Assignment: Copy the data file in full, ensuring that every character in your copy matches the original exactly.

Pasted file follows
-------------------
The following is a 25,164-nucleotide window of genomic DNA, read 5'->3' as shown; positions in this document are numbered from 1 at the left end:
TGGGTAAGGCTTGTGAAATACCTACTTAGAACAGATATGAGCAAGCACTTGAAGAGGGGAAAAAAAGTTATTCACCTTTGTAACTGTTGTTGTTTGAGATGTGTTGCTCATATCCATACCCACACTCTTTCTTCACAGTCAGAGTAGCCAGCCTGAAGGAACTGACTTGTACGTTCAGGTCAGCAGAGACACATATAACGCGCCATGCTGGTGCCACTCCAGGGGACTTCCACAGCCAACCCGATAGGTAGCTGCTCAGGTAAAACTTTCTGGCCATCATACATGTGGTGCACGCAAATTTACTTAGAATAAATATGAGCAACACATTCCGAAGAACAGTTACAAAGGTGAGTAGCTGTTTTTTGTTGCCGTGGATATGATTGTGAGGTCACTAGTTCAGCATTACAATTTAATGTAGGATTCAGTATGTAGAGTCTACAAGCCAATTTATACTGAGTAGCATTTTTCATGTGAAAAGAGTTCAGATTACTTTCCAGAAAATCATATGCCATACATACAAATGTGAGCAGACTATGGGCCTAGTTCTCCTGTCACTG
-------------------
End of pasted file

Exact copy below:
The following is a 25,164-nucleotide window of genomic DNA, read 5'->3' as shown; positions in this document are numbered from 1 at the left end:
TGGGTAAGGCTTGTGAAATACCTACTTAGAACAGATATGAGCAAGCACTTGAAGAGGGGAAAAAAAGTTATTCACCTTTGTAACTGTTGTTGTTTGAGATGTGTTGCTCATATCCATACCCACACTCTTTCTTCACAGTCAGAGTAGCCAGCCTGAAGGAACTGACTTGTACGTTCAGGTCAGCAGAGACACATATAACGCGCCATGCTGGTGCCACTCCAGGGGACTTCCACAGCCAACCCGATAGGTAGCTGCTCAGGTAAAACTTTCTGGCCATCATACATGTGGTGCACGCAAATTTACTTAGAATAAATATGAGCAACACATTCCGAAGAACAGTTACAAAGGTGAGTAGCTGTTTTTTGTTGCCGTGGATATGATTGTGAGGTCACTAGTTCAGCATTACAATTTAATGTAGGATTCAGTATGTAGAGTCTACAAGCCAATTTATACTGAGTAGCATTTTTCATGTGAAAAGAGTTCAGATTACTTTCCAGAAAATCATATGCCATACATACAAATGTGAGCAGACTATGGGCCTAGTTCTCCTGTCACTG